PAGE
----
U.S. Department of Transportation
Federal Highway Administration
1200 New Jersey Avenue, SE
Washington, DC 20590
NCHRP Report 500 / Volume 5: A Guide for Addressing Unsignalized Intersection Collisions
Driveways located near unsignalized intersections that experience high crash frequencies but that cannot practically be closed or relocated.
When a driveway on a high-volume street adjacent to an unsignalized intersection cannot be closed or relocated, it may be appropriate to restrict turning maneuvers at the driveway. For example, left turns at the driveway can be restricted and driveway movements limited to right turns in and right turns out. In other cases, turning movements into a property may be permitted at a particular driveway, but turning movements out of the property may be diverted to a different driveway. Furthermore, driveway usage may be restricted at particularly critical times of the day. Such restrictions can be implemented by signing, channelizing islands, redesigning the internal circulation patterns within a property, installing a median on the major street, or a combination of these approaches.
Agencies should work with owners of adjacent properties to assure them that some restriction of access to their properties will improve safety and will not affect their ability (or, in the case of a retail business, their customers' ability) to reach their properties. Where practical, these strategies should be implemented as part of a comprehensive corridor access management plan.
Access restrictions could cause some owners of retail businesses to lose (or think they will lose) customers. This is highly dependent upon the type of business and the nature of the access restriction. Such impacts need to be carefully considered by highway agencies in implementing projects. It is advisable to involve stakeholders at the early stages of planning for these improvements.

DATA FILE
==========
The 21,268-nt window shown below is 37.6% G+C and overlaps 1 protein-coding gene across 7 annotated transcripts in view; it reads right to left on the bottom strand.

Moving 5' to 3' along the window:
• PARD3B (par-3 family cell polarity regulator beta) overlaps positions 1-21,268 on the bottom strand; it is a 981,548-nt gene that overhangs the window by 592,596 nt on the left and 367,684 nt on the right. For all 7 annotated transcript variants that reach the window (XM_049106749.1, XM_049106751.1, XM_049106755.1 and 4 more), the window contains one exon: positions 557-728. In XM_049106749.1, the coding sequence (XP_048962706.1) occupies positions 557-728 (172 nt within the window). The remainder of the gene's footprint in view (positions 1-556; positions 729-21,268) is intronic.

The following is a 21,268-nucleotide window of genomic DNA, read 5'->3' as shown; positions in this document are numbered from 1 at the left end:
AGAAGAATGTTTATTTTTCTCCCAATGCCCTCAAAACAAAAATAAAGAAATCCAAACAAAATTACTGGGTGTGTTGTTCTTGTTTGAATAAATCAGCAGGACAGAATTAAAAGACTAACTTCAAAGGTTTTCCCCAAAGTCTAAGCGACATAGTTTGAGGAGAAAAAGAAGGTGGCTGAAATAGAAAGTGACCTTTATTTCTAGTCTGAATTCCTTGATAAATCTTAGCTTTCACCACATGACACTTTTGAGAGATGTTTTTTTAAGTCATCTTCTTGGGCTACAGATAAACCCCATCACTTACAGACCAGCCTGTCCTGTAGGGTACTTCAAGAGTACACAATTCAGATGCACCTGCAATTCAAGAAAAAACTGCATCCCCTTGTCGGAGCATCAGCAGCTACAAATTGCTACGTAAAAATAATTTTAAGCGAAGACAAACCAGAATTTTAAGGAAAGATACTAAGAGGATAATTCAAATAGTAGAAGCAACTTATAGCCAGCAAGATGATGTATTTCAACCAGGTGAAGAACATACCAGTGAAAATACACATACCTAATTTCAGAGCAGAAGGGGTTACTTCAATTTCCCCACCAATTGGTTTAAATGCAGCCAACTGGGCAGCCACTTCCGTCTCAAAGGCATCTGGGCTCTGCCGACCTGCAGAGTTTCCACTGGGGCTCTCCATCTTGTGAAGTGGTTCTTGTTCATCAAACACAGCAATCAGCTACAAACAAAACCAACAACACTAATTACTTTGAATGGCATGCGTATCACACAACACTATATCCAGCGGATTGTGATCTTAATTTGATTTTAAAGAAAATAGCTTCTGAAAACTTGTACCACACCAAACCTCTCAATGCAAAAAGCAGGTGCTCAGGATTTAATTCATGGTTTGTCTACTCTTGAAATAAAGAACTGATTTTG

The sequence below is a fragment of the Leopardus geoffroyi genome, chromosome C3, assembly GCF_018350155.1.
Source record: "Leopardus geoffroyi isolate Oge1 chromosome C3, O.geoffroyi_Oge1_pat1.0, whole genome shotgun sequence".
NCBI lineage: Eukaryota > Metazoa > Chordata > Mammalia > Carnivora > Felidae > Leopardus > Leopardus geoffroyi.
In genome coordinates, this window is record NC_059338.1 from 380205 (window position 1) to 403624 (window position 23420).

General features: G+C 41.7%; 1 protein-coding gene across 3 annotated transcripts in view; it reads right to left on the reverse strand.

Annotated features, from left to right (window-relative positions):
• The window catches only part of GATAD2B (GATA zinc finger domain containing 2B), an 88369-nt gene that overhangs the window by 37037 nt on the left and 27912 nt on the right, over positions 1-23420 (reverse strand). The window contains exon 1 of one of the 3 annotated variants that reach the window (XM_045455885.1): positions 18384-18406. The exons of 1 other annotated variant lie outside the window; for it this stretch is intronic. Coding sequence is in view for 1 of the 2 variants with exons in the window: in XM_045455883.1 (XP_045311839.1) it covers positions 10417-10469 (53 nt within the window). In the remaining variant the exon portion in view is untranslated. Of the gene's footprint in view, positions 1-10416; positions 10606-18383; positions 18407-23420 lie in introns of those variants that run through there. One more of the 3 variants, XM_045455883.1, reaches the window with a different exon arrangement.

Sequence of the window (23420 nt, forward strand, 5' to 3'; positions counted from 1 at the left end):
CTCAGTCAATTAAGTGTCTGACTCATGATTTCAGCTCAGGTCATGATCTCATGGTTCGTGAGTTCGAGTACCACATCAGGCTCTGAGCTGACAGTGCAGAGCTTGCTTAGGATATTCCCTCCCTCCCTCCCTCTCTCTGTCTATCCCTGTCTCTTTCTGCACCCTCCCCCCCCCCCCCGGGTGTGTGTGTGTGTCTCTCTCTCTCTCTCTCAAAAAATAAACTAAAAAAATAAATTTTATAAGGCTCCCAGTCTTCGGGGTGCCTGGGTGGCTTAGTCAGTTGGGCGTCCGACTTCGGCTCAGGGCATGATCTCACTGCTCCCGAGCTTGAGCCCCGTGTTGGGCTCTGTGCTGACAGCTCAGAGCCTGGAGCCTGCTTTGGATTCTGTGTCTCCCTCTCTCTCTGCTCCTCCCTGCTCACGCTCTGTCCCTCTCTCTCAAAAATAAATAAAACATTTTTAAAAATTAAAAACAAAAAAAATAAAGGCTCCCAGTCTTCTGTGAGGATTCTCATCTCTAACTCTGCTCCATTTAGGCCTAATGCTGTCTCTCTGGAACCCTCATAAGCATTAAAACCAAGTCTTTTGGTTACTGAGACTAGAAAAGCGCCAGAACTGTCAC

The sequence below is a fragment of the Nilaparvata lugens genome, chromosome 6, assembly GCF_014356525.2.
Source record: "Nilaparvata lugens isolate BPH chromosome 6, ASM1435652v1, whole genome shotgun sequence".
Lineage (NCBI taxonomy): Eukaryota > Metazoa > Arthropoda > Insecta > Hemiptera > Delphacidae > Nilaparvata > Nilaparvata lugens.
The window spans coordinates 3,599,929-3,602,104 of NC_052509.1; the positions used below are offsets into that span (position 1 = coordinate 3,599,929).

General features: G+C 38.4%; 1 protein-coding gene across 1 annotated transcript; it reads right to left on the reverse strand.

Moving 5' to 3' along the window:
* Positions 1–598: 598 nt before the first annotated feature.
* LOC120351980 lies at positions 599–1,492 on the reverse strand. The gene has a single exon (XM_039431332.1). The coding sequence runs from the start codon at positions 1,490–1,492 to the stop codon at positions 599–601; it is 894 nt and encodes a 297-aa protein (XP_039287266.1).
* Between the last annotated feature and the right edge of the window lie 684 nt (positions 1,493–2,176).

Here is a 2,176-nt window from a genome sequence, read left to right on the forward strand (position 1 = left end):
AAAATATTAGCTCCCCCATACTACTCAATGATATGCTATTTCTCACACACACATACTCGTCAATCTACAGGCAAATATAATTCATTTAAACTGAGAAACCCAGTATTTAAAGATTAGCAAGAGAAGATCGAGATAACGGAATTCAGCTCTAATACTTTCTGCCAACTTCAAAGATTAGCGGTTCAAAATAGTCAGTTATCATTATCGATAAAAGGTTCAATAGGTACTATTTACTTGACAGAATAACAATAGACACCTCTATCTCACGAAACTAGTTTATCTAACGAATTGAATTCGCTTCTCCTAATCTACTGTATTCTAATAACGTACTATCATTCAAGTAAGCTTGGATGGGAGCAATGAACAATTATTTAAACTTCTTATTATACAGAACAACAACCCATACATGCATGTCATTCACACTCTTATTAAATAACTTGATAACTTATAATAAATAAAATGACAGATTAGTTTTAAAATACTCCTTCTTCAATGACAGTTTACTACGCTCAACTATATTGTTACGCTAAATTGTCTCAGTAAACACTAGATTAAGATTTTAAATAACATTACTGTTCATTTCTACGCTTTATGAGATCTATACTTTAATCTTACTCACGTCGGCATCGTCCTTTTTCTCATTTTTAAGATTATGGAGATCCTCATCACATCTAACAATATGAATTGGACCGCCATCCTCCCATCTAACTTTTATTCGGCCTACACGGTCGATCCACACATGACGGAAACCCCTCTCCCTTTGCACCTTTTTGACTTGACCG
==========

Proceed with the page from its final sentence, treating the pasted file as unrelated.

Costs may be highly variable. Note that compensation is generally not owed to property owners for loss of direct left-turn access.
TRIED: Further evaluations are needed to quantify the safety effectiveness of this strategy. Some of the states that have implemented access management policies include: Iowa, Minnesota, and Florida.
This strategy can be used in conjunction with most other strategies for improving safety at unsignalized intersections and, in particular, those strategies discussed in A1 (Driveway Closures/Relocations).
Highway agencies should establish formal access management policies to guide the planning and permitting process and to provide a basis for remedial treatments at existing locations where driveway-related safety problems occur. For more information on access management, visit: www.accessmanagement.gov.
For more details on this and other countermeasures: http://safety.transportation.org
For more information contact:
FHWA Office of Safety Design
E71, 1200 New Jersey Avenue SE
Washington, D.C. 20590
FHWA Resource Center – Safety and Design Team
19900 Governor's Drive, Suite 301
Olympia Fields, IL 60461